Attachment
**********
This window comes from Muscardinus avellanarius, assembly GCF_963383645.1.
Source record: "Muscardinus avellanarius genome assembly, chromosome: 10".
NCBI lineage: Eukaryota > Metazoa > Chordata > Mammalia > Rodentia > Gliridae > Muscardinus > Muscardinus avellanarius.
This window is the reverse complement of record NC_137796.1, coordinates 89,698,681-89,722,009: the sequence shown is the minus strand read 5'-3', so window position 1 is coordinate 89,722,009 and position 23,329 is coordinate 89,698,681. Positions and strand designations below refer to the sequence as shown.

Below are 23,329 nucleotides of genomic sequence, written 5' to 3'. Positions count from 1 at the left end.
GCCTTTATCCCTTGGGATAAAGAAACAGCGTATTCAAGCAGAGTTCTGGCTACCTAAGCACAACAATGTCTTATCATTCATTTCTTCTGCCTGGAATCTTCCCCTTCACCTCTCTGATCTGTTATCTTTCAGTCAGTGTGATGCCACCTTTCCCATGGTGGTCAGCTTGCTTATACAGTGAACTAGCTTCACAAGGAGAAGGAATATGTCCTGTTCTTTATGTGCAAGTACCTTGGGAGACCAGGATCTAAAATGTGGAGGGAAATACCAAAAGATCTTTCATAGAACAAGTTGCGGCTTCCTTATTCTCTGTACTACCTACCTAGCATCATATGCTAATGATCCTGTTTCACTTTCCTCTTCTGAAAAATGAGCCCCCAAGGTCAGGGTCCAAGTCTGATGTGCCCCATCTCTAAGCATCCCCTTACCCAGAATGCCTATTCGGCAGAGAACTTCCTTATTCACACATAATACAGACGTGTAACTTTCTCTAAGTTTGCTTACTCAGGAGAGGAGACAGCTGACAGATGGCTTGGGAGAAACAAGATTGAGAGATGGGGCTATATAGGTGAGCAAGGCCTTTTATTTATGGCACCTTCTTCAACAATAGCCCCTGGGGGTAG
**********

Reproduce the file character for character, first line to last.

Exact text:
This window comes from Muscardinus avellanarius, assembly GCF_963383645.1.
Source record: "Muscardinus avellanarius genome assembly, chromosome: 10".
NCBI lineage: Eukaryota > Metazoa > Chordata > Mammalia > Rodentia > Gliridae > Muscardinus > Muscardinus avellanarius.
This window is the reverse complement of record NC_137796.1, coordinates 89,698,681-89,722,009: the sequence shown is the minus strand read 5'-3', so window position 1 is coordinate 89,722,009 and position 23,329 is coordinate 89,698,681. Positions and strand designations below refer to the sequence as shown.

Below are 23,329 nucleotides of genomic sequence, written 5' to 3'. Positions count from 1 at the left end.
GCCTTTATCCCTTGGGATAAAGAAACAGCGTATTCAAGCAGAGTTCTGGCTACCTAAGCACAACAATGTCTTATCATTCATTTCTTCTGCCTGGAATCTTCCCCTTCACCTCTCTGATCTGTTATCTTTCAGTCAGTGTGATGCCACCTTTCCCATGGTGGTCAGCTTGCTTATACAGTGAACTAGCTTCACAAGGAGAAGGAATATGTCCTGTTCTTTATGTGCAAGTACCTTGGGAGACCAGGATCTAAAATGTGGAGGGAAATACCAAAAGATCTTTCATAGAACAAGTTGCGGCTTCCTTATTCTCTGTACTACCTACCTAGCATCATATGCTAATGATCCTGTTTCACTTTCCTCTTCTGAAAAATGAGCCCCCAAGGTCAGGGTCCAAGTCTGATGTGCCCCATCTCTAAGCATCCCCTTACCCAGAATGCCTATTCGGCAGAGAACTTCCTTATTCACACATAATACAGACGTGTAACTTTCTCTAAGTTTGCTTACTCAGGAGAGGAGACAGCTGACAGATGGCTTGGGAGAAACAAGATTGAGAGATGGGGCTATATAGGTGAGCAAGGCCTTTTATTTATGGCACCTTCTTCAACAATAGCCCCTGGGGGTAG